Bucharest, May 2018
By what I can only assume is a curious coincidence, every time I’ve played an escape game hosted in a pub it’s turned out well. (And no, I don’t drink before playing games, so it’s not because of the reviewer equivalent of beer goggles!) Perhaps less coincidentally, every game I’ve played that has a time limit of greater than sixty minutes has also been well worth playing. So that all boded well for a 75 minute game located over a bar.
The pub that hosts Escape Arena is in southwest Bucharest, far enough from the centre to travel there by bus or cab instead of walking. We played the last slot of the day, and were ready to be unimpressed after spill-over from the previous group kept us waiting quarter of an hour after our slot time; after seven games and a great deal of walking earlier in the day, I was too tired to properly appreciate even a very good game. Fortunately, Indiana Jones wasn’t merely very good – it was superb.
Several of the companies in Bucharest gave us explicit instructions up front describing to what degree their game was linear, something I’ve rarely had in game briefings elsewhere. Escape Arena were more specific than most, explaining that it was fully linear except for a starting pair of puzzles that could be tackled in parallel. That seemed like more information than we wanted, but then in the game I found that instruction very useful, keeping us focused on the right thing at one point where we would otherwise have hared off uselessly looking for things to solve elsewhere.
Your mission is to follow in the footsteps of Indiana Jones, who vanished trying to retrieve the Holy Grail from an Egyptian temple – how it came to be in such an incongruous location is not explored. Now, there are a lot of lost temple escape games out there, and although visually the set is up in the top tier of such games, it’s neither the largest or the most beautiful ruin I’ve escaped from. However, I found it particularly successful at capturing the swashbuckling spirit of the Indiana Jones franchise, and an outstandingly fun game to play as a result.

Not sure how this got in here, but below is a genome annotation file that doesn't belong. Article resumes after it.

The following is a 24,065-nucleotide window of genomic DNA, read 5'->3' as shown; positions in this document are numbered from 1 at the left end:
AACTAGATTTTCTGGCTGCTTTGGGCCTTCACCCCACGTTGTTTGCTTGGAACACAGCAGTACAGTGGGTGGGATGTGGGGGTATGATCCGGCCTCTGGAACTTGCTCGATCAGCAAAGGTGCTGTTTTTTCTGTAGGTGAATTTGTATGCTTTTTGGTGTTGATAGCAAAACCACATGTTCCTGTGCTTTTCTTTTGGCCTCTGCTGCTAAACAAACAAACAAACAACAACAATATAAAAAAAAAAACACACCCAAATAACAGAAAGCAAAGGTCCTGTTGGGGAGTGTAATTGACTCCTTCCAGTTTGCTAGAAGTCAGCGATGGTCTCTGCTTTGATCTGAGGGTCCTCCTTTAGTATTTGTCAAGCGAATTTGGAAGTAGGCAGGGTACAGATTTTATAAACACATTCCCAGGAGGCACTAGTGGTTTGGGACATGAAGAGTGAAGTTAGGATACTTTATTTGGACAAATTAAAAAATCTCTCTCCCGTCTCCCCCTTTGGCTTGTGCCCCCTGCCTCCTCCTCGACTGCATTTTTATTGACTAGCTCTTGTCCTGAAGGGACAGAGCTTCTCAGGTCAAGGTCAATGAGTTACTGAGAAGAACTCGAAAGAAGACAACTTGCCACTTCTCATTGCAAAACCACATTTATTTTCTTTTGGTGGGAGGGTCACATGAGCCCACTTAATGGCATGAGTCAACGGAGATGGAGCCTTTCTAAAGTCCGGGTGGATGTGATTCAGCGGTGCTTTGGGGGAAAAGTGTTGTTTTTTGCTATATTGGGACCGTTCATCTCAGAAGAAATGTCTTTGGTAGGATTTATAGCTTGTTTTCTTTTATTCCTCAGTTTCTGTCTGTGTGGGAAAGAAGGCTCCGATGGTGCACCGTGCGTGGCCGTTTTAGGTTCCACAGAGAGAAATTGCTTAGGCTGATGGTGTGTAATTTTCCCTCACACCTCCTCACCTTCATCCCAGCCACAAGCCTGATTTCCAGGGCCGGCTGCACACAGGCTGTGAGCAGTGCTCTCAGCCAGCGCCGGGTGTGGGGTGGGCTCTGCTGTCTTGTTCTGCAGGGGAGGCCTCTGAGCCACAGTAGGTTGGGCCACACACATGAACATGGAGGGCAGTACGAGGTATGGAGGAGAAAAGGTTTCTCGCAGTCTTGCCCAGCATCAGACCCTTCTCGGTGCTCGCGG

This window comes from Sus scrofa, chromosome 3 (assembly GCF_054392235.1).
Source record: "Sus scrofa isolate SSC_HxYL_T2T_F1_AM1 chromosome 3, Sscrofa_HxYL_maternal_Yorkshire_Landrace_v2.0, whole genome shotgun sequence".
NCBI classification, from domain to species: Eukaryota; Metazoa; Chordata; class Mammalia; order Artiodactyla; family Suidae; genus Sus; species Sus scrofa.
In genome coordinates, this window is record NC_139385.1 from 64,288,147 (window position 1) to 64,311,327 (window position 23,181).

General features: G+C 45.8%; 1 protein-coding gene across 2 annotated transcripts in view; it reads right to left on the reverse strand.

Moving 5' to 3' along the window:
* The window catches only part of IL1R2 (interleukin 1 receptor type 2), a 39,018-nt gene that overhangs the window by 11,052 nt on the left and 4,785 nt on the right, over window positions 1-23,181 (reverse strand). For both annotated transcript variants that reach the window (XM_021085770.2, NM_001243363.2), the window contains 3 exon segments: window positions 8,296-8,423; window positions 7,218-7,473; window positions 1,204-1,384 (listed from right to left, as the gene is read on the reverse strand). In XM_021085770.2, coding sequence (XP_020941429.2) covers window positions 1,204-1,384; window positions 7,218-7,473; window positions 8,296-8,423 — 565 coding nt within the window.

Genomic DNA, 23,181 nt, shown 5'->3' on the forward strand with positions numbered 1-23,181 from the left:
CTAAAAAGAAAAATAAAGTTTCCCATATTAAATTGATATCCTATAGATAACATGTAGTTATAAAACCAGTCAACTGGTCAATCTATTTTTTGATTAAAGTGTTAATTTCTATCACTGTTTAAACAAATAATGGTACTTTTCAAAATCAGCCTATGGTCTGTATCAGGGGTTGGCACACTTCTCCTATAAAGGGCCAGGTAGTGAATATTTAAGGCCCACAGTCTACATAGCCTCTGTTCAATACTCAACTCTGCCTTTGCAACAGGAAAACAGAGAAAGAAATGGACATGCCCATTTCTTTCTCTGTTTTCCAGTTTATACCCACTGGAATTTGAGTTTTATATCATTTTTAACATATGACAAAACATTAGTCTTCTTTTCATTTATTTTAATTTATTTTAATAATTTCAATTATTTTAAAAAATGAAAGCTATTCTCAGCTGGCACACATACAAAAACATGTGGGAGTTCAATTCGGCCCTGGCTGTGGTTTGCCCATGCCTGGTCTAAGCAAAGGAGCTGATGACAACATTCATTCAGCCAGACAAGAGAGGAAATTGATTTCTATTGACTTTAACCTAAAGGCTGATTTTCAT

That’s achieved with a combination of very impressive highlight pieces coupled with a fantastic sense of drama, using lighting and other effects to heighten tension and atmosphere. Although you’ll more likely remember the more action-driven parts of the game, it also has some chunky puzzle content to chew through too, particularly in the earlier stages of the game. The explicitly linear structure means it’s usually clear what to focus on, and in places the difficulty level allows the rewarding feeling of working on a puzzle that yields to your efforts a little at a time. There’s little searching to do, but good observation of the surroundings is critical. If needed, the gamemaster provides hints that are given a light narrative justification – he is cast as an associate who’s remained outside the tomb with some of Indy’s notes, from which he may be able to find clues to help you.
A sequence of well designed puzzles is fun to solve regardless of the theming, but when those puzzles are used to build a themed experience it can add up to something greater than the sum of its parts. It delivered both intellectual satisfaction and the emotional payoff of a good Spielberg movie; and among the many first rate games to choose from in Bucharest, Indiana Jones is one I’d particularly recommend you be sure to include in your schedule.